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Itelmeni 3.JPG
An Itelmen dance group, 2013
Total population
Regions with significant populations
Itelmen, Russian
Polytheism, Shamanism, Russian Orthodoxy
Related ethnic groups
Chukchi, Koryaks

The Itelmens (Itelmen: Итәнмән, Russian: Ительмены) are a native population of the Kamchatka Peninsula in Russia. Itelmen call themselves itenme'n-itelmen, which means "an inhabitant of dry land", or "a human being."[1] They are also called Kamchadal. They are related to the Chukchi and Koryak peoples.[2]

Language[change | change source]

Itelmen spoke the Itelmen language. It is a Chukotsko-Kamchatsky language.[3] As of 2016, there are only about 5 native speakers of the language alive, and it is an endangered language.[4] Most Itelmen now speak Russian. There have been efforts to bring the language back since the 1980s.[4]

Pre-contact life[change | change source]

Kamchadal is the general term for the native peoples of Kamchatka Krai. This includes the Itelmen. Itelmen were called Kamchadals by Russian settlers until 1927.[5] They were fishermen and fur hunters. They were also herbalists, which means they used plants like herbs as medicine.[1]

Russian contact[change | change source]

Itelmens were being converted to Christians as early as the 1730s.[6]

The population of the native peoples of Kamchatka declined from 1769-1770. There were hundreds of Itelmen settlements in the 18th century, but there were only seven Itelmen-speaking villages by the 20th century.[6] Russian became the main language, and Russians spread diseases to the Itelmen, like smallpox. They also suffered from famine.[7]

Kamchadal people suffered from Russian rule. Cossacks kept Itelmen as slaves.[8] Some Itelmen who fought against the Russians were deported, or had their tribes separated.[1]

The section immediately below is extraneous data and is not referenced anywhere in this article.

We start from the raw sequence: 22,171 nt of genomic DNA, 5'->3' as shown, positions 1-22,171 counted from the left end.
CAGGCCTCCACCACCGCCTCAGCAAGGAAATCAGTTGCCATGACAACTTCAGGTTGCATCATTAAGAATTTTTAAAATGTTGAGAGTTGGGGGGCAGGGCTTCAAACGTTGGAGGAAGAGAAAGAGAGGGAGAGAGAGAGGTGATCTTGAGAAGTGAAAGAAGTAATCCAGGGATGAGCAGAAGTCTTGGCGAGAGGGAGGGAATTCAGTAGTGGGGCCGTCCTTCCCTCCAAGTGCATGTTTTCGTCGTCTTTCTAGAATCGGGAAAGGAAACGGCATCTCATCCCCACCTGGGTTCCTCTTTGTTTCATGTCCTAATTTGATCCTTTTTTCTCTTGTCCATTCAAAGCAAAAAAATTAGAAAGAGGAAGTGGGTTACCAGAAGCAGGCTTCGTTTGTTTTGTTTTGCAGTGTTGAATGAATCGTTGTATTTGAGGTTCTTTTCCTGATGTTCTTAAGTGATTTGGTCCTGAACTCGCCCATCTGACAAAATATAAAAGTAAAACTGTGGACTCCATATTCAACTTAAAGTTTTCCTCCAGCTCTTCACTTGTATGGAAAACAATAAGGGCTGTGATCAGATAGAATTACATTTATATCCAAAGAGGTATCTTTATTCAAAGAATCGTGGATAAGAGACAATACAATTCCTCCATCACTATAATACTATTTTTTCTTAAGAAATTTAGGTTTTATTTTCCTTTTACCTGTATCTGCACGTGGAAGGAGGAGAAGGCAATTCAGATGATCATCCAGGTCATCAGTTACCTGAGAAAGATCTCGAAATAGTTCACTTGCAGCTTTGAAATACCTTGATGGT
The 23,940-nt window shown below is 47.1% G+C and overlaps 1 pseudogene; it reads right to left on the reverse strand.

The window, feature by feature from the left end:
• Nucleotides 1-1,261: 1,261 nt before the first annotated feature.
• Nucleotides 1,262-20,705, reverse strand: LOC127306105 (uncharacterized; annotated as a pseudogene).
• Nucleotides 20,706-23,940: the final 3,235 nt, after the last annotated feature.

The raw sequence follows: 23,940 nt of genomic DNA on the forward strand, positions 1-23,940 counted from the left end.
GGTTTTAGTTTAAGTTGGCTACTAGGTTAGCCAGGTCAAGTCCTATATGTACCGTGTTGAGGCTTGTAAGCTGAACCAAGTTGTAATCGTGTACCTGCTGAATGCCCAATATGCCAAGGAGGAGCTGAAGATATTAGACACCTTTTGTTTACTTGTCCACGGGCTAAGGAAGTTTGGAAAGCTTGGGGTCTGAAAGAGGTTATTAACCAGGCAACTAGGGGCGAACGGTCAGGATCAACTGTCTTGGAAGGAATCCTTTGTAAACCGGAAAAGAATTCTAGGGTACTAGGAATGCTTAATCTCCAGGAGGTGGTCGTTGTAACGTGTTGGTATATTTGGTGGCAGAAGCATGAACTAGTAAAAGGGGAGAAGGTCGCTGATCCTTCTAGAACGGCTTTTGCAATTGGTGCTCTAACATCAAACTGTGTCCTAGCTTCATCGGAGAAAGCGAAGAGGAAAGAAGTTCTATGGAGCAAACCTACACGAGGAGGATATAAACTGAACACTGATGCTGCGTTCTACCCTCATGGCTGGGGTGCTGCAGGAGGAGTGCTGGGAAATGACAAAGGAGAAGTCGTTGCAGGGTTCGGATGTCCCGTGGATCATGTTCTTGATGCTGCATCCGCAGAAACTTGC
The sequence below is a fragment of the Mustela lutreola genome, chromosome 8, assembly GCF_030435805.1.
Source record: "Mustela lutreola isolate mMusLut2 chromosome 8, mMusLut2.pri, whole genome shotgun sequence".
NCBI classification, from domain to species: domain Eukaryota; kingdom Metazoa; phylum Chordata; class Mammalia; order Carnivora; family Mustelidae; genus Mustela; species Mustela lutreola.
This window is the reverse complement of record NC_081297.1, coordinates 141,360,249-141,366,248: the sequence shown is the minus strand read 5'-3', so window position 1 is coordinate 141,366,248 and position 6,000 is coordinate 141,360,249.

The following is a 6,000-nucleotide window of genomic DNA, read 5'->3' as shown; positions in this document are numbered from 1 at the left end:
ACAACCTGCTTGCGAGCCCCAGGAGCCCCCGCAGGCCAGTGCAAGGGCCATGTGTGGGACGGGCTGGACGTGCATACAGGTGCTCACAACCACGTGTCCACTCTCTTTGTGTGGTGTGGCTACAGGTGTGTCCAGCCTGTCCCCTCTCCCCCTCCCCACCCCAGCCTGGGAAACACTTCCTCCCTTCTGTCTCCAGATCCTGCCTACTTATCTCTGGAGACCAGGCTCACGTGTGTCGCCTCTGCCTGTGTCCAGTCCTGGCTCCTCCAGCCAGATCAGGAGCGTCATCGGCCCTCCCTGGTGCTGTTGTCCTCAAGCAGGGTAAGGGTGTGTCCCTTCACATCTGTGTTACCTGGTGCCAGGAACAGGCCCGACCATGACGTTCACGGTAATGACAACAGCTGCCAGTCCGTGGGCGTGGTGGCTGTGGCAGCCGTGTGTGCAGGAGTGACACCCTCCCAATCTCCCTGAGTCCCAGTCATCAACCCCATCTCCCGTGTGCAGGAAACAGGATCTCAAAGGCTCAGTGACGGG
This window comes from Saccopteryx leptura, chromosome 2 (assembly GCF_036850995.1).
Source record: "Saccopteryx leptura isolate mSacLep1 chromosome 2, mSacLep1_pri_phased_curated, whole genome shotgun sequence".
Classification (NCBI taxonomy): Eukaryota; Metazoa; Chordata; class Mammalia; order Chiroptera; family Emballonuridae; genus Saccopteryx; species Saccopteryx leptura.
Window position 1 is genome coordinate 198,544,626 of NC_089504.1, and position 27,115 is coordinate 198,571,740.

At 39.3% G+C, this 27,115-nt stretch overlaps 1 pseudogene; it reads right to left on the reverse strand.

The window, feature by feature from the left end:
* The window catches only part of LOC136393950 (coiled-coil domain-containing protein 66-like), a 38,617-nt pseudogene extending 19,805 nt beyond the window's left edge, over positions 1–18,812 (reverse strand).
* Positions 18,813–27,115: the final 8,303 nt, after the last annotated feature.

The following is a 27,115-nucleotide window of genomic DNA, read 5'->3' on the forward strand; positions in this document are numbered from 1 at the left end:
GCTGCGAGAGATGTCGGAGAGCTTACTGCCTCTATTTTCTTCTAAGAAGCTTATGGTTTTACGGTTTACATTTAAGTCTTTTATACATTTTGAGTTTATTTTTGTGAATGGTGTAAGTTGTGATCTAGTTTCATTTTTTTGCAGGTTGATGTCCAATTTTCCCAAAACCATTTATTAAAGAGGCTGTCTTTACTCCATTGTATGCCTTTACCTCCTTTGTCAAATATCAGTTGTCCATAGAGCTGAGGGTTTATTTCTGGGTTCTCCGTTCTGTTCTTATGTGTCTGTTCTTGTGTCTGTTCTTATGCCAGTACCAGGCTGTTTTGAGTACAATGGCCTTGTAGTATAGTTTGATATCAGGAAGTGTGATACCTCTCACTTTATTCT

Related pages[change | change source]

References[change | change source]

  1. 1.0 1.1 1.2 "The Red Book of the Peoples of the Russian Empire: Itelmens". Retrieved 1 March 2022.
  2. "Itelmen". Retrieved 28 February 2022.
  3. "Itelmen". Retrieved 28 February 2022.
  4. 4.0 4.1 Degai, Tatiana S. (2016). ""ITƏNMƏN"-- "The One Who Exists": Sociolinguistic Life of the Itelmen in Kamchatka, Russia in the Context of Language Loss and Language Revitalization". Retrieved 2022-03-01.
  5. Murashko, Olga (1997). "Itelmens and Kamchadals: Marriage Patterns and Ethnic History". Arctic Anthropology. 34 (1): 181–193. ISSN 0066-6939. JSTOR 40316432.
  6. 6.0 6.1 Koester, David (2005). "Global Movements and Local Historical Events: Itelmens of Kamchatka Appeal to the United Nations". American Ethnologist. 32 (4): 642–659. doi:10.1525/ae.2005.32.4.642. ISSN 0094-0496. JSTOR 3805353.
  7. Murashko, Olga; Krupnik, Igor I.; Davis, Eugenia W. (1994). "A Demographic History of the Kamchadal/Itelmen of Kamchatka Peninsula: Modeling the Precontact Numbers and Postcontact Depopulation". Arctic Anthropology. 31 (2): 16–30. ISSN 0066-6939. JSTOR 40316361.
  8. Steller, Georg Wilhelm; Falk, Marvin W (2003). Steller's history of Kamchatka: collected information concerning the history of Kamchatka, its peoples, their manners, names, lifestyle, and various customary practices. ISBN 978-1-889963-49-5. OCLC 49844675.

Other websites[change | change source]